Posted by Rob Camick on October 12, 2008
Many people want to know how to add a backgound image to a frame. The easiest way to do this is to add an image to a JLabel and then add the label to the frame. Is there a better way? Well, the answer depends on your requirements.
The code for this easy approach would be something like:
JLabel contentPane = new JLabel();
contentPane.setIcon( backgroundImage );
contentPane.setLayout( new BorderLayout() );
frame.setContentPane( contentPane );
Why does this work? Well, remember that all Swing components extend Container so you can add child components to them. However, by default, a JLabel uses a null layout so the components don’t appear. By using a BorderLayout the label can now function like a panel and be used as a content pane.
However, this approach has drawbacks, mostly because a label aways paints the image at it actual size. So in reality it would probably only be used on fixed size windows where the size of the window is determined by the size of the image.
In most other cases we need a more flexible approach, so we need a more flexible component. Introducing, BackgroundPanel, an extension of JPanel that provides some custom painting support for the drawing of images. The basic support provided by this class allows the images to be painted in one of 3 styles:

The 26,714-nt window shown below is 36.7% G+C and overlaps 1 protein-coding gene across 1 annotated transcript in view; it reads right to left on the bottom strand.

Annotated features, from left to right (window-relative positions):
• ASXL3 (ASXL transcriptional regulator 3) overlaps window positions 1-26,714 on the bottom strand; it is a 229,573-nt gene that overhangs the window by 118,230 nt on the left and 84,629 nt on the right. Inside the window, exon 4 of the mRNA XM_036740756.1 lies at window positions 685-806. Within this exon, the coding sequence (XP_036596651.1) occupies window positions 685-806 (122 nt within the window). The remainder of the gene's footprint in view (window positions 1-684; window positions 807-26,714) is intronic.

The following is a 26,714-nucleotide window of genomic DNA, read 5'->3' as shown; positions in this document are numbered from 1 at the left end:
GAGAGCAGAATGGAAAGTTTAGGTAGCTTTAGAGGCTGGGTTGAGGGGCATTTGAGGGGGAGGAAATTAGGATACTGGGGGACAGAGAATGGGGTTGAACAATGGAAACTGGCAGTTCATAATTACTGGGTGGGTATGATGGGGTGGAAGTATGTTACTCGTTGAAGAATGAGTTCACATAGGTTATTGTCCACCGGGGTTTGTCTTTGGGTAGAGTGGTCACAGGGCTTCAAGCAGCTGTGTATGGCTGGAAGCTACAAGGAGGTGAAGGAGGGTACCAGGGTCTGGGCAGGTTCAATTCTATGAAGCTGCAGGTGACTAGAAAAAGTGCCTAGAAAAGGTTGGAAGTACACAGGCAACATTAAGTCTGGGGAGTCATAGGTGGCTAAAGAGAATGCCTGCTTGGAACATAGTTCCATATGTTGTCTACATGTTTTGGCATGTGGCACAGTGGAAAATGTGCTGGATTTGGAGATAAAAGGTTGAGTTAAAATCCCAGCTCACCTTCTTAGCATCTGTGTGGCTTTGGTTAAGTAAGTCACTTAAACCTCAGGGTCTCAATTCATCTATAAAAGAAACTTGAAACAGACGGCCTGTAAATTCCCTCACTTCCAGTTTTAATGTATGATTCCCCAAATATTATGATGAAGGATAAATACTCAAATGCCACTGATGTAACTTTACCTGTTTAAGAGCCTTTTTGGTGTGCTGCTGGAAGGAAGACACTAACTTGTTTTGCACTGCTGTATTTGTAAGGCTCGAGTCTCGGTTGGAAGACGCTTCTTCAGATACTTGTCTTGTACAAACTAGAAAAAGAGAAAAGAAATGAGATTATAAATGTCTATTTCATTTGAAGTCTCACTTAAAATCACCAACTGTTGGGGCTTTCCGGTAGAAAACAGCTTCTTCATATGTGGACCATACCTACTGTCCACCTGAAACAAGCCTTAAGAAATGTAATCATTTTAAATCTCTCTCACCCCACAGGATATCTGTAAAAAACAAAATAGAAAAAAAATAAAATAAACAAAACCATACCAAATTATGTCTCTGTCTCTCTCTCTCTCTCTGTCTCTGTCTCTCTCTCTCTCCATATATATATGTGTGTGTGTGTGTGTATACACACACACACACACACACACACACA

- scaled image (the default)
- tiled images
- actual sized image - the position of the image is controlled by specifying the horizontal and vertical alignment (center alignment is the default)
In addition to drawing images, this component can also be used to paint backgrounds that are not a solid colour. The Java API conveniently provides a Paint interface. A new setPaint(…) method was added to specify a Paint object to be used by the custom painting code. The Paint object can be used without an image. When both an image and a Paint object are used, the order of painting will be:
- paint the background
- paint using the Paint object
- draw the image
Also, the add(…) methods have been overridden to make each component added to the panel non-opaque. After all, if you are going to all the trouble to create a fancy background you dont want your opaque panel to block the custom painting. For components that use a renderer the renderer will also need to be transparent. For example, on a JTable, you can use the following to set the alpha value of the Color to 0, which results in a transparent background colour:
table.setBackground( new Color(0, 0, 0, 0) );
Following is the the code used to create the panel displayed in the attached image:
BackgroundPanel panel =
new BackgroundPanel(duke, BackgroundPanel.ACTUAL, 1.0f, 0.5f);
GradientPaint paint =
new GradientPaint(0, 0, Color.BLUE, 600, 0, Color.RED);